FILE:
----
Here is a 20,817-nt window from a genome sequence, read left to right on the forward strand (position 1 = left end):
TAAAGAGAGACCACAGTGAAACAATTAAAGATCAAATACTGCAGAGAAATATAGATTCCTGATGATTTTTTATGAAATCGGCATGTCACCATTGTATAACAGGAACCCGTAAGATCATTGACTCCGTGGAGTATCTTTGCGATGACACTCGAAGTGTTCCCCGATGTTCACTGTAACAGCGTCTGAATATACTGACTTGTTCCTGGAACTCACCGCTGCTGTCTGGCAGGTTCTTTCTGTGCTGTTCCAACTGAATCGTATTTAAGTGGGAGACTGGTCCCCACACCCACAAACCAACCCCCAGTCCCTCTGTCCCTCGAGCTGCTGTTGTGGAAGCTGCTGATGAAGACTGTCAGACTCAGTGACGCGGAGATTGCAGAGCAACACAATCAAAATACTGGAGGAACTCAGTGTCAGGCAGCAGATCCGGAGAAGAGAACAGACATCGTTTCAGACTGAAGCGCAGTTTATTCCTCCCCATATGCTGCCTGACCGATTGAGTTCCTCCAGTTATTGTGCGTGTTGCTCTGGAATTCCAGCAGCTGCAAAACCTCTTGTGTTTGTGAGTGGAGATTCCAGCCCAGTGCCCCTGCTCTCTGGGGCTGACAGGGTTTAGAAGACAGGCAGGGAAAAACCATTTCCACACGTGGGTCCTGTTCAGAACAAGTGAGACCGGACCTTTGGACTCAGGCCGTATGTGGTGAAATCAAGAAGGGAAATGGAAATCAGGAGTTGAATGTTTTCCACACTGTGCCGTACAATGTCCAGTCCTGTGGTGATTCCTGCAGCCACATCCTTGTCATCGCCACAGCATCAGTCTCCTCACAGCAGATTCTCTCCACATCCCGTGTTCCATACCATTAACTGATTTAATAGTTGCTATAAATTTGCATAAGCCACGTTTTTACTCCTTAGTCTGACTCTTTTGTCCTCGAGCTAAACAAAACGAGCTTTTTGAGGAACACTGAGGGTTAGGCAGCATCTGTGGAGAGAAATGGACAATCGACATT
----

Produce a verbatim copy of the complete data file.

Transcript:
Here is a 20,817-nt window from a genome sequence, read left to right on the forward strand (position 1 = left end):
TAAAGAGAGACCACAGTGAAACAATTAAAGATCAAATACTGCAGAGAAATATAGATTCCTGATGATTTTTTATGAAATCGGCATGTCACCATTGTATAACAGGAACCCGTAAGATCATTGACTCCGTGGAGTATCTTTGCGATGACACTCGAAGTGTTCCCCGATGTTCACTGTAACAGCGTCTGAATATACTGACTTGTTCCTGGAACTCACCGCTGCTGTCTGGCAGGTTCTTTCTGTGCTGTTCCAACTGAATCGTATTTAAGTGGGAGACTGGTCCCCACACCCACAAACCAACCCCCAGTCCCTCTGTCCCTCGAGCTGCTGTTGTGGAAGCTGCTGATGAAGACTGTCAGACTCAGTGACGCGGAGATTGCAGAGCAACACAATCAAAATACTGGAGGAACTCAGTGTCAGGCAGCAGATCCGGAGAAGAGAACAGACATCGTTTCAGACTGAAGCGCAGTTTATTCCTCCCCATATGCTGCCTGACCGATTGAGTTCCTCCAGTTATTGTGCGTGTTGCTCTGGAATTCCAGCAGCTGCAAAACCTCTTGTGTTTGTGAGTGGAGATTCCAGCCCAGTGCCCCTGCTCTCTGGGGCTGACAGGGTTTAGAAGACAGGCAGGGAAAAACCATTTCCACACGTGGGTCCTGTTCAGAACAAGTGAGACCGGACCTTTGGACTCAGGCCGTATGTGGTGAAATCAAGAAGGGAAATGGAAATCAGGAGTTGAATGTTTTCCACACTGTGCCGTACAATGTCCAGTCCTGTGGTGATTCCTGCAGCCACATCCTTGTCATCGCCACAGCATCAGTCTCCTCACAGCAGATTCTCTCCACATCCCGTGTTCCATACCATTAACTGATTTAATAGTTGCTATAAATTTGCATAAGCCACGTTTTTACTCCTTAGTCTGACTCTTTTGTCCTCGAGCTAAACAAAACGAGCTTTTTGAGGAACACTGAGGGTTAGGCAGCATCTGTGGAGAGAAATGGACAATCGACATT